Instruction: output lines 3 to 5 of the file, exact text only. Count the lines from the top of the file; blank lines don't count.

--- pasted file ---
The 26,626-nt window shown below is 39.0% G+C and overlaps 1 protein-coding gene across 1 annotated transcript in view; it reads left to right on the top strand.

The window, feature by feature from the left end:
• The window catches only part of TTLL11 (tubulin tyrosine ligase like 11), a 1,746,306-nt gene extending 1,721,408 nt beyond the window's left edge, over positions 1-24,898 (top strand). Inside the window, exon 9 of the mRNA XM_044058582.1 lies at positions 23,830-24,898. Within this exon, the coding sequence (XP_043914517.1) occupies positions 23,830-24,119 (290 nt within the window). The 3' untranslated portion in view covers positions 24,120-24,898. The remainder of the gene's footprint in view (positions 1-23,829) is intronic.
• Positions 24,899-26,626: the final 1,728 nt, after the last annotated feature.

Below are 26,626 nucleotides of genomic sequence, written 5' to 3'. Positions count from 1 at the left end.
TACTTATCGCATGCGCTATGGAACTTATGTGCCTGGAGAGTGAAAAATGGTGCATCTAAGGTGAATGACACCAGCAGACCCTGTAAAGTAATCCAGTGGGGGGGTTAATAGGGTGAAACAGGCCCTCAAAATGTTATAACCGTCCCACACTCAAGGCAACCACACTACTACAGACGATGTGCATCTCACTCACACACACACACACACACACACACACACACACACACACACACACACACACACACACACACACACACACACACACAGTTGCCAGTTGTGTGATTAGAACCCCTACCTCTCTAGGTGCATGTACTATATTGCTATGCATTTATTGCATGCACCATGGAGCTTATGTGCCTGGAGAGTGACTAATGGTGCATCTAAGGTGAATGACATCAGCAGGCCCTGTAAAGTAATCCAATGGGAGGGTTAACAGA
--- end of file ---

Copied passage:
• The window catches only part of TTLL11 (tubulin tyrosine ligase like 11), a 1,746,306-nt gene extending 1,721,408 nt beyond the window's left edge, over positions 1-24,898 (top strand). Inside the window, exon 9 of the mRNA XM_044058582.1 lies at positions 23,830-24,898. Within this exon, the coding sequence (XP_043914517.1) occupies positions 23,830-24,119 (290 nt within the window). The 3' untranslated portion in view covers positions 24,120-24,898. The remainder of the gene's footprint in view (positions 1-23,829) is intronic.
• Positions 24,899-26,626: the final 1,728 nt, after the last annotated feature.

Below are 26,626 nucleotides of genomic sequence, written 5' to 3'. Positions count from 1 at the left end.